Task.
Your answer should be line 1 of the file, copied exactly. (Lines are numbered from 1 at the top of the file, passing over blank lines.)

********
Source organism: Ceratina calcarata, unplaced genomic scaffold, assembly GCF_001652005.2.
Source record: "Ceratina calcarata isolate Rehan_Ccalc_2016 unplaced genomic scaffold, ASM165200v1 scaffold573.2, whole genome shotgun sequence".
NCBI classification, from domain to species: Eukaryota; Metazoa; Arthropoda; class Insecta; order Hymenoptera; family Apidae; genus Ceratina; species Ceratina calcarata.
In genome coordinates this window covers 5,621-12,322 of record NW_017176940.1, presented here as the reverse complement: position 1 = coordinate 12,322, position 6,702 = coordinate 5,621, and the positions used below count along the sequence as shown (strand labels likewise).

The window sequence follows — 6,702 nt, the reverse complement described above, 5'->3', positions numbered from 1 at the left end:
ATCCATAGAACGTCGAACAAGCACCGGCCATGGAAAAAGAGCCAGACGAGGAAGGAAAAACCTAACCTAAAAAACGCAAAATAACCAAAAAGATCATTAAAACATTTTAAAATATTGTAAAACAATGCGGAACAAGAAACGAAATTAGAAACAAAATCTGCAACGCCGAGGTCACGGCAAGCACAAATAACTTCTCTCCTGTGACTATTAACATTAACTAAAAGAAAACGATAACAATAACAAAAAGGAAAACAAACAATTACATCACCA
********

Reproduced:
Source organism: Ceratina calcarata, unplaced genomic scaffold, assembly GCF_001652005.2.